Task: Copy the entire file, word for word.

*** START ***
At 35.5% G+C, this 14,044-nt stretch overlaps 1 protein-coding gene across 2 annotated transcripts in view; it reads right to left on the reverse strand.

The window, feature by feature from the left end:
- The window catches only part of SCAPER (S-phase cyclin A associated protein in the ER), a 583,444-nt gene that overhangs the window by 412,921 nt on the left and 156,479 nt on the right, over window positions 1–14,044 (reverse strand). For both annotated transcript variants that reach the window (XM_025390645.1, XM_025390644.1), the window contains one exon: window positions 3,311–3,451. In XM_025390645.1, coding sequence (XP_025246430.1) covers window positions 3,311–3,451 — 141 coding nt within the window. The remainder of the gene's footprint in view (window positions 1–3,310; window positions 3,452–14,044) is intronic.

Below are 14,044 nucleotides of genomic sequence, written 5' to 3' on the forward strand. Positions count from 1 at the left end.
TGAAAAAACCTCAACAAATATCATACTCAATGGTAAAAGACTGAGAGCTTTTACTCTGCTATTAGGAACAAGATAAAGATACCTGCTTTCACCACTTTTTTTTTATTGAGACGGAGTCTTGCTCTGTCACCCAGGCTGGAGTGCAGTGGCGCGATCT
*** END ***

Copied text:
At 35.5% G+C, this 14,044-nt stretch overlaps 1 protein-coding gene across 2 annotated transcripts in view; it reads right to left on the reverse strand.

The window, feature by feature from the left end:
- The window catches only part of SCAPER (S-phase cyclin A associated protein in the ER), a 583,444-nt gene that overhangs the window by 412,921 nt on the left and 156,479 nt on the right, over window positions 1–14,044 (reverse strand). For both annotated transcript variants that reach the window (XM_025390645.1, XM_025390644.1), the window contains one exon: window positions 3,311–3,451. In XM_025390645.1, coding sequence (XP_025246430.1) covers window positions 3,311–3,451 — 141 coding nt within the window. The remainder of the gene's footprint in view (window positions 1–3,310; window positions 3,452–14,044) is intronic.

Below are 14,044 nucleotides of genomic sequence, written 5' to 3' on the forward strand. Positions count from 1 at the left end.
TGAAAAAACCTCAACAAATATCATACTCAATGGTAAAAGACTGAGAGCTTTTACTCTGCTATTAGGAACAAGATAAAGATACCTGCTTTCACCACTTTTTTTTTATTGAGACGGAGTCTTGCTCTGTCACCCAGGCTGGAGTGCAGTGGCGCGATCT